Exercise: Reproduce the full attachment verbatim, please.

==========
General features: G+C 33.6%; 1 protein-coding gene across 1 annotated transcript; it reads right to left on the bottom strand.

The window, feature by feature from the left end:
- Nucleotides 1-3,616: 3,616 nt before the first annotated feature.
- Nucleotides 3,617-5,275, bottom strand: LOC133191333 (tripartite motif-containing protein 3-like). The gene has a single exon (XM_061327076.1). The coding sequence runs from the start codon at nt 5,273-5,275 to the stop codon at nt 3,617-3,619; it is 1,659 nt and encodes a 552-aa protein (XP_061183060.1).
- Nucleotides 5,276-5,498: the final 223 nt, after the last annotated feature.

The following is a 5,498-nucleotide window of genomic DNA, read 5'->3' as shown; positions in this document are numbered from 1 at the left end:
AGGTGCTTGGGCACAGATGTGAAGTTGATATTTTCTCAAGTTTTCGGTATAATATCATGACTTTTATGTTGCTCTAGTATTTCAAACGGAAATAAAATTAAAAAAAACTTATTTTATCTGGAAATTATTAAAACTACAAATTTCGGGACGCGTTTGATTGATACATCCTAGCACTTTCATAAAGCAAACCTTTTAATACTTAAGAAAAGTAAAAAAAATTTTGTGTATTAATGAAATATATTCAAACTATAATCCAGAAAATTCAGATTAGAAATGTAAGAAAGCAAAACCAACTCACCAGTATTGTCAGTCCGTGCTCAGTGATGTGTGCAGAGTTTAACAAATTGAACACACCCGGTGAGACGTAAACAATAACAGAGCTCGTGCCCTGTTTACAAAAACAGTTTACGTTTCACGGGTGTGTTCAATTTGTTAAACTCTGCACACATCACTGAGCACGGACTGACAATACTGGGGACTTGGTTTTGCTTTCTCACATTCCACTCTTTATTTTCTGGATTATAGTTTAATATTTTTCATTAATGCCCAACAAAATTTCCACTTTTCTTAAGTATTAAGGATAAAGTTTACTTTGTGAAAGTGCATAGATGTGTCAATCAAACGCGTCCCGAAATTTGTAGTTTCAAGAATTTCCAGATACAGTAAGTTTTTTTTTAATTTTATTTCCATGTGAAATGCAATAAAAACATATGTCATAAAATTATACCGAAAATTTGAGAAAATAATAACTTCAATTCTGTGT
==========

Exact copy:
General features: G+C 33.6%; 1 protein-coding gene across 1 annotated transcript; it reads right to left on the bottom strand.

The window, feature by feature from the left end:
- Nucleotides 1-3,616: 3,616 nt before the first annotated feature.
- Nucleotides 3,617-5,275, bottom strand: LOC133191333 (tripartite motif-containing protein 3-like). The gene has a single exon (XM_061327076.1). The coding sequence runs from the start codon at nt 5,273-5,275 to the stop codon at nt 3,617-3,619; it is 1,659 nt and encodes a 552-aa protein (XP_061183060.1).
- Nucleotides 5,276-5,498: the final 223 nt, after the last annotated feature.

The following is a 5,498-nucleotide window of genomic DNA, read 5'->3' as shown; positions in this document are numbered from 1 at the left end:
AGGTGCTTGGGCACAGATGTGAAGTTGATATTTTCTCAAGTTTTCGGTATAATATCATGACTTTTATGTTGCTCTAGTATTTCAAACGGAAATAAAATTAAAAAAAACTTATTTTATCTGGAAATTATTAAAACTACAAATTTCGGGACGCGTTTGATTGATACATCCTAGCACTTTCATAAAGCAAACCTTTTAATACTTAAGAAAAGTAAAAAAAATTTTGTGTATTAATGAAATATATTCAAACTATAATCCAGAAAATTCAGATTAGAAATGTAAGAAAGCAAAACCAACTCACCAGTATTGTCAGTCCGTGCTCAGTGATGTGTGCAGAGTTTAACAAATTGAACACACCCGGTGAGACGTAAACAATAACAGAGCTCGTGCCCTGTTTACAAAAACAGTTTACGTTTCACGGGTGTGTTCAATTTGTTAAACTCTGCACACATCACTGAGCACGGACTGACAATACTGGGGACTTGGTTTTGCTTTCTCACATTCCACTCTTTATTTTCTGGATTATAGTTTAATATTTTTCATTAATGCCCAACAAAATTTCCACTTTTCTTAAGTATTAAGGATAAAGTTTACTTTGTGAAAGTGCATAGATGTGTCAATCAAACGCGTCCCGAAATTTGTAGTTTCAAGAATTTCCAGATACAGTAAGTTTTTTTTTAATTTTATTTCCATGTGAAATGCAATAAAAACATATGTCATAAAATTATACCGAAAATTTGAGAAAATAATAACTTCAATTCTGTGT